As Japan’s tallest and most iconic mountain, Mt. Fuji looked exceptionally shy (and bare without its snowy cap) as it afforded us no more than a faint outline on such a clear autumn day. Regardless, our tour guide told us we were lucky, as Fuji was normally masked by dense fog around this time of the year. I’d have to say, the view from the bus afar was actually more impressive than the one up close and personal, because I could actually see the clear symmetry and majestic curves. From the foot of the mountain at the visitor’s center, all we could make out was a faint outline of the cone; and from the fifth station half way up the mountain, people stopped taking photos of Fuji, and flocked instead, to the food and souvenir shops indoors away from the cold. The sweetest thing about being 6,000 feet that day, was probably the Fuji-shaped pastry.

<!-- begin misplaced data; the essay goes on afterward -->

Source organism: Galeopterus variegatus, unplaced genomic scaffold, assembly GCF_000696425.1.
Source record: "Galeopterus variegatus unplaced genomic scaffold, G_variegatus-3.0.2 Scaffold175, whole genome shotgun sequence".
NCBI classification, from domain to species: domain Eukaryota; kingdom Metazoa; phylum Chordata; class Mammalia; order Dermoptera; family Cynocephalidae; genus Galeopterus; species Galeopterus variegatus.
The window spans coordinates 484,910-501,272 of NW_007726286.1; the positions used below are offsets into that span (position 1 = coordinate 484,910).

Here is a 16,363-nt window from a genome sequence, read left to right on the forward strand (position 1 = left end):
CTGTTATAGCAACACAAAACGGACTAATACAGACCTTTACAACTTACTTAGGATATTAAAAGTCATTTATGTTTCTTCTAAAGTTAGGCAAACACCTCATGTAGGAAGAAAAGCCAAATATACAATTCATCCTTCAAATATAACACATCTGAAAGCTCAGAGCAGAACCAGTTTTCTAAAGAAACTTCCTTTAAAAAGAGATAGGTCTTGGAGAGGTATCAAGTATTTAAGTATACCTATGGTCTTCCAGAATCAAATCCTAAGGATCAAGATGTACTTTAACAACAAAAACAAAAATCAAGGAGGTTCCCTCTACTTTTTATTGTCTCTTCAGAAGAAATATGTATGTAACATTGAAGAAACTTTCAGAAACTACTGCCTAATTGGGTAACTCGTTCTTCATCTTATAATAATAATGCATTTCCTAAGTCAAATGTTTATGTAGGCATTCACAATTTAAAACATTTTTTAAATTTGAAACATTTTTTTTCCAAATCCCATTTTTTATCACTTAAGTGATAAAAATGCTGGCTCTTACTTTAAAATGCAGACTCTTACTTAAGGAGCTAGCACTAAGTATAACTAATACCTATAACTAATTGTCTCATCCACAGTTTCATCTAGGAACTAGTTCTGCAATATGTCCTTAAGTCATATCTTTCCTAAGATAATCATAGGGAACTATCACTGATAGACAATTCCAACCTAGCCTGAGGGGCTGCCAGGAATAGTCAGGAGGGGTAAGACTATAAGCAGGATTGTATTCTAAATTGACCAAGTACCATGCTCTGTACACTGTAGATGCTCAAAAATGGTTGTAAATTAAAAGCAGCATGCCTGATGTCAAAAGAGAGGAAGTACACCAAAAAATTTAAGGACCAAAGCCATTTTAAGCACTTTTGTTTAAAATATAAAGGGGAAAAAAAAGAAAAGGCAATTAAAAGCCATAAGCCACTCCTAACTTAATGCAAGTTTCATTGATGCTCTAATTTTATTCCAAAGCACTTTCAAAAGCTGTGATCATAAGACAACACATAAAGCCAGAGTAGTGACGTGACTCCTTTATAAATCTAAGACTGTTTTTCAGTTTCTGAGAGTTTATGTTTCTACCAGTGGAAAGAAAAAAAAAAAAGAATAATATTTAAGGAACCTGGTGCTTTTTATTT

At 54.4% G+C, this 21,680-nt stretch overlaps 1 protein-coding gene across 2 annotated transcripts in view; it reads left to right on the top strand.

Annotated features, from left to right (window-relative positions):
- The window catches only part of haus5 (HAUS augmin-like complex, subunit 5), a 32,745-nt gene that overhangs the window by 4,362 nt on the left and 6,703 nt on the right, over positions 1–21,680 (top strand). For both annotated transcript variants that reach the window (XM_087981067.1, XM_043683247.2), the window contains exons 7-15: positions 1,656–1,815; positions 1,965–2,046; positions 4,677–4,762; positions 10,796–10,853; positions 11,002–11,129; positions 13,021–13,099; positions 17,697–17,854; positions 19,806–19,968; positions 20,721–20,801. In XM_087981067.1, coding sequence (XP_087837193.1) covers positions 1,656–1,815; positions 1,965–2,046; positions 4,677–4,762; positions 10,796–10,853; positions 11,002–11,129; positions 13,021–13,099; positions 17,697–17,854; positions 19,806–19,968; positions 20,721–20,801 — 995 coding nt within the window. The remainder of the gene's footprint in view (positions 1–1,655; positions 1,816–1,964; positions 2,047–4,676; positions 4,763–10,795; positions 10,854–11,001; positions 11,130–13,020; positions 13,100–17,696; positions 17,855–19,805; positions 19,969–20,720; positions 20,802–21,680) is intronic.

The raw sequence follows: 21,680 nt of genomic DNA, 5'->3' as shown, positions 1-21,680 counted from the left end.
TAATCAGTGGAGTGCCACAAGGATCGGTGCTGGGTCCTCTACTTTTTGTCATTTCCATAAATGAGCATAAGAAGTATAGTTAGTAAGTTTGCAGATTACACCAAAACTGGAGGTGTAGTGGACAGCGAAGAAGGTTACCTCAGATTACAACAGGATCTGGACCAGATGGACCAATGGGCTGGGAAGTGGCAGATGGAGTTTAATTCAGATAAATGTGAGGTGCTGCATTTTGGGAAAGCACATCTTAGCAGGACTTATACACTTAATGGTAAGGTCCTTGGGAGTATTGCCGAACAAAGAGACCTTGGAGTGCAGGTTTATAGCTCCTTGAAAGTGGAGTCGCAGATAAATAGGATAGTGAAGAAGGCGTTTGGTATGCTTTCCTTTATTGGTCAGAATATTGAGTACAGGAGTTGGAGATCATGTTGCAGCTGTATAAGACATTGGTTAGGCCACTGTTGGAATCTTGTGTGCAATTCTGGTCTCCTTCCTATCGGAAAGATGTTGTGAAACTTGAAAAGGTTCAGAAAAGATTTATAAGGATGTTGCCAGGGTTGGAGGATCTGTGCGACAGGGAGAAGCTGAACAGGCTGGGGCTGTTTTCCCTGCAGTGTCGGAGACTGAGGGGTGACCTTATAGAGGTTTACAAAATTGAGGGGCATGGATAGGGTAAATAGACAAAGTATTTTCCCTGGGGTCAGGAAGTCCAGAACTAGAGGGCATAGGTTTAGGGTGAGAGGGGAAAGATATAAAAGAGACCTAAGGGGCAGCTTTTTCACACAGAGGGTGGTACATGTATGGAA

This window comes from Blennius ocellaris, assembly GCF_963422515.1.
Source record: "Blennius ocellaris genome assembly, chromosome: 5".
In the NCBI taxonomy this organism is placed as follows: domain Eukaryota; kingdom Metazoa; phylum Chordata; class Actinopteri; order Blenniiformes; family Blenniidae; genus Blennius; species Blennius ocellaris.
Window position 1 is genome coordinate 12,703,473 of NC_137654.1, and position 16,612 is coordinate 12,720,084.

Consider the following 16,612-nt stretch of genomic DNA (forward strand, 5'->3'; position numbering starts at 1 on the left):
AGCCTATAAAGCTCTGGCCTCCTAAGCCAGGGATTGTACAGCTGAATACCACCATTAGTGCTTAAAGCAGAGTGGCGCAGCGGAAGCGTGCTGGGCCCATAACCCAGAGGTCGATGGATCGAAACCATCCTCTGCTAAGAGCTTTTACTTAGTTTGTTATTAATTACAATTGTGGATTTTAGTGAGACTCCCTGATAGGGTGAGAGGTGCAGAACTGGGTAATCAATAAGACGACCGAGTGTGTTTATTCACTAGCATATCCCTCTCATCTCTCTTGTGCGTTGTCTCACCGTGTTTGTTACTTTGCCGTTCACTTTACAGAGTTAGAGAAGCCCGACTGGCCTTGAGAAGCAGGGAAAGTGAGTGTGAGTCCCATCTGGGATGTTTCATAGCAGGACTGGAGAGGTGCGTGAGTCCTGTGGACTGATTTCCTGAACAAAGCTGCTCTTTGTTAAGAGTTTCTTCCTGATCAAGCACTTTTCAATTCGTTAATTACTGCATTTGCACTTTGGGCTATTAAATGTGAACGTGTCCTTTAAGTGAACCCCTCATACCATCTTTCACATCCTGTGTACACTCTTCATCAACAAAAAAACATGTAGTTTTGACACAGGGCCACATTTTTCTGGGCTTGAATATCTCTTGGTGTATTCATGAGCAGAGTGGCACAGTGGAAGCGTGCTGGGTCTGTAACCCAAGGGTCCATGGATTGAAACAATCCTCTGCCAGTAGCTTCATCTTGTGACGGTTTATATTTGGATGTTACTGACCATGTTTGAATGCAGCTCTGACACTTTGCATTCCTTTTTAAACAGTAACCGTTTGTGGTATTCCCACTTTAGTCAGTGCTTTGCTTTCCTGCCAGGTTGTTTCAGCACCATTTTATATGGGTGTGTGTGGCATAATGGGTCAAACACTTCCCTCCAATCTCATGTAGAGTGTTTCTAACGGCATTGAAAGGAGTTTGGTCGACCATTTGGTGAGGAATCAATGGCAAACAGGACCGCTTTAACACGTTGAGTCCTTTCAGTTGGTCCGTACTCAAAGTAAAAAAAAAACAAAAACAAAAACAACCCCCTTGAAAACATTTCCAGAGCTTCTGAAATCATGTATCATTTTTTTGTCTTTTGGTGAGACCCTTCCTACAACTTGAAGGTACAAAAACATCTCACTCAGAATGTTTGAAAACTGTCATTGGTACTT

Afterward, we stopped at a nearby boutique hotel for a Japanese-sized bento lunch before hopping on the bus again — this time toward Hakone National Park. Once again, the views from the drive there were no less breathtaking than the destination itself. We took the Hakone ropeway up to the top, inhaled some sulphur, took it back down, then boarded a kitschy (though impressive) pirate ship — complete with cosplay crew — that sailed around Lake Ashi, as the fog rolled in.
With the sun gone, we took the shinkansen (bullet train) back to Tokyo, and back at the Shinjuku Station, we hit up an Italian restaurant for a margherita pizza and some good ol’ spaghetti. Even sushi grows old.